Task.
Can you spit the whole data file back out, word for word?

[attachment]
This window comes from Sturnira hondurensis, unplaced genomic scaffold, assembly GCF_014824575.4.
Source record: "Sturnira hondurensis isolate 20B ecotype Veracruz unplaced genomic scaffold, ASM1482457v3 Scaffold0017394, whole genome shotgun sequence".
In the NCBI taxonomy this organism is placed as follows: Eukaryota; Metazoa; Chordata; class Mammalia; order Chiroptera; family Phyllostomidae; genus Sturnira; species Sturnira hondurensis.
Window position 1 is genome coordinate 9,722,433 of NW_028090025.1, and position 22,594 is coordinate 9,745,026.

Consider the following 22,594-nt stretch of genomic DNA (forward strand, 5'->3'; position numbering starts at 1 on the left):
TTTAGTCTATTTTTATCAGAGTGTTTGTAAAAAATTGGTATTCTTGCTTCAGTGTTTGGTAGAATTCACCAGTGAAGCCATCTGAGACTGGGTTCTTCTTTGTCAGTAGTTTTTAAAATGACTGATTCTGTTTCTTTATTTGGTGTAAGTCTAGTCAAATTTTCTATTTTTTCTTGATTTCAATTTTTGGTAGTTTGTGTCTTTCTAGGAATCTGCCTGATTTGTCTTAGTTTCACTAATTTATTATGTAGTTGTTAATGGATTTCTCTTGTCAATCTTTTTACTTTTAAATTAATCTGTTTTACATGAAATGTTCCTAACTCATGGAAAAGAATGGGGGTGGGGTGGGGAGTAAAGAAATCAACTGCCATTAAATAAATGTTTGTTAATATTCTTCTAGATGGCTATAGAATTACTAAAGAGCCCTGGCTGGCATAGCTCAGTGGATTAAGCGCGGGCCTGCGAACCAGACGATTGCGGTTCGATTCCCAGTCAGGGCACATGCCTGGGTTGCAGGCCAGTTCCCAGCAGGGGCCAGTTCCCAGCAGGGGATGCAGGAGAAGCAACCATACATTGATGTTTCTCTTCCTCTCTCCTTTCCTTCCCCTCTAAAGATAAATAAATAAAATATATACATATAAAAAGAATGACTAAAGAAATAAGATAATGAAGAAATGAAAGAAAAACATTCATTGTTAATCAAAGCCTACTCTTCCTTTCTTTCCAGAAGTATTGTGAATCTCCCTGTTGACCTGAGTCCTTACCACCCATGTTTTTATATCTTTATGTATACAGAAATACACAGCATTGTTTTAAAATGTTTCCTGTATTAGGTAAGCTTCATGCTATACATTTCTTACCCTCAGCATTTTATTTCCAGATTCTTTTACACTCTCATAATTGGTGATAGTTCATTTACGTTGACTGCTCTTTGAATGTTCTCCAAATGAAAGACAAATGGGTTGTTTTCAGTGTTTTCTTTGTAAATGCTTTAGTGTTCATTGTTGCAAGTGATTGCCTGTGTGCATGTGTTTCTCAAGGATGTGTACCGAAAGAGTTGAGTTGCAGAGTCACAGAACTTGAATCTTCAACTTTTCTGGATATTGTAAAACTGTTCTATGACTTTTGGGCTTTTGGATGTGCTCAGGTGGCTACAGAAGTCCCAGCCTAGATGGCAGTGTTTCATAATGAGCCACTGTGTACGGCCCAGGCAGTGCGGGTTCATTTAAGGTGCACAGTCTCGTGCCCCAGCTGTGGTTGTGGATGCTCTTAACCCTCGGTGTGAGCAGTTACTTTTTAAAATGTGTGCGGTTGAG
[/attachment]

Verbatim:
This window comes from Sturnira hondurensis, unplaced genomic scaffold, assembly GCF_014824575.4.
Source record: "Sturnira hondurensis isolate 20B ecotype Veracruz unplaced genomic scaffold, ASM1482457v3 Scaffold0017394, whole genome shotgun sequence".
In the NCBI taxonomy this organism is placed as follows: Eukaryota; Metazoa; Chordata; class Mammalia; order Chiroptera; family Phyllostomidae; genus Sturnira; species Sturnira hondurensis.
Window position 1 is genome coordinate 9,722,433 of NW_028090025.1, and position 22,594 is coordinate 9,745,026.

Consider the following 22,594-nt stretch of genomic DNA (forward strand, 5'->3'; position numbering starts at 1 on the left):
TTTAGTCTATTTTTATCAGAGTGTTTGTAAAAAATTGGTATTCTTGCTTCAGTGTTTGGTAGAATTCACCAGTGAAGCCATCTGAGACTGGGTTCTTCTTTGTCAGTAGTTTTTAAAATGACTGATTCTGTTTCTTTATTTGGTGTAAGTCTAGTCAAATTTTCTATTTTTTCTTGATTTCAATTTTTGGTAGTTTGTGTCTTTCTAGGAATCTGCCTGATTTGTCTTAGTTTCACTAATTTATTATGTAGTTGTTAATGGATTTCTCTTGTCAATCTTTTTACTTTTAAATTAATCTGTTTTACATGAAATGTTCCTAACTCATGGAAAAGAATGGGGGTGGGGTGGGGAGTAAAGAAATCAACTGCCATTAAATAAATGTTTGTTAATATTCTTCTAGATGGCTATAGAATTACTAAAGAGCCCTGGCTGGCATAGCTCAGTGGATTAAGCGCGGGCCTGCGAACCAGACGATTGCGGTTCGATTCCCAGTCAGGGCACATGCCTGGGTTGCAGGCCAGTTCCCAGCAGGGGCCAGTTCCCAGCAGGGGATGCAGGAGAAGCAACCATACATTGATGTTTCTCTTCCTCTCTCCTTTCCTTCCCCTCTAAAGATAAATAAATAAAATATATACATATAAAAAGAATGACTAAAGAAATAAGATAATGAAGAAATGAAAGAAAAACATTCATTGTTAATCAAAGCCTACTCTTCCTTTCTTTCCAGAAGTATTGTGAATCTCCCTGTTGACCTGAGTCCTTACCACCCATGTTTTTATATCTTTATGTATACAGAAATACACAGCATTGTTTTAAAATGTTTCCTGTATTAGGTAAGCTTCATGCTATACATTTCTTACCCTCAGCATTTTATTTCCAGATTCTTTTACACTCTCATAATTGGTGATAGTTCATTTACGTTGACTGCTCTTTGAATGTTCTCCAAATGAAAGACAAATGGGTTGTTTTCAGTGTTTTCTTTGTAAATGCTTTAGTGTTCATTGTTGCAAGTGATTGCCTGTGTGCATGTGTTTCTCAAGGATGTGTACCGAAAGAGTTGAGTTGCAGAGTCACAGAACTTGAATCTTCAACTTTTCTGGATATTGTAAAACTGTTCTATGACTTTTGGGCTTTTGGATGTGCTCAGGTGGCTACAGAAGTCCCAGCCTAGATGGCAGTGTTTCATAATGAGCCACTGTGTACGGCCCAGGCAGTGCGGGTTCATTTAAGGTGCACAGTCTCGTGCCCCAGCTGTGGTTGTGGATGCTCTTAACCCTCGGTGTGAGCAGTTACTTTTTAAAATGTGTGCGGTTGAG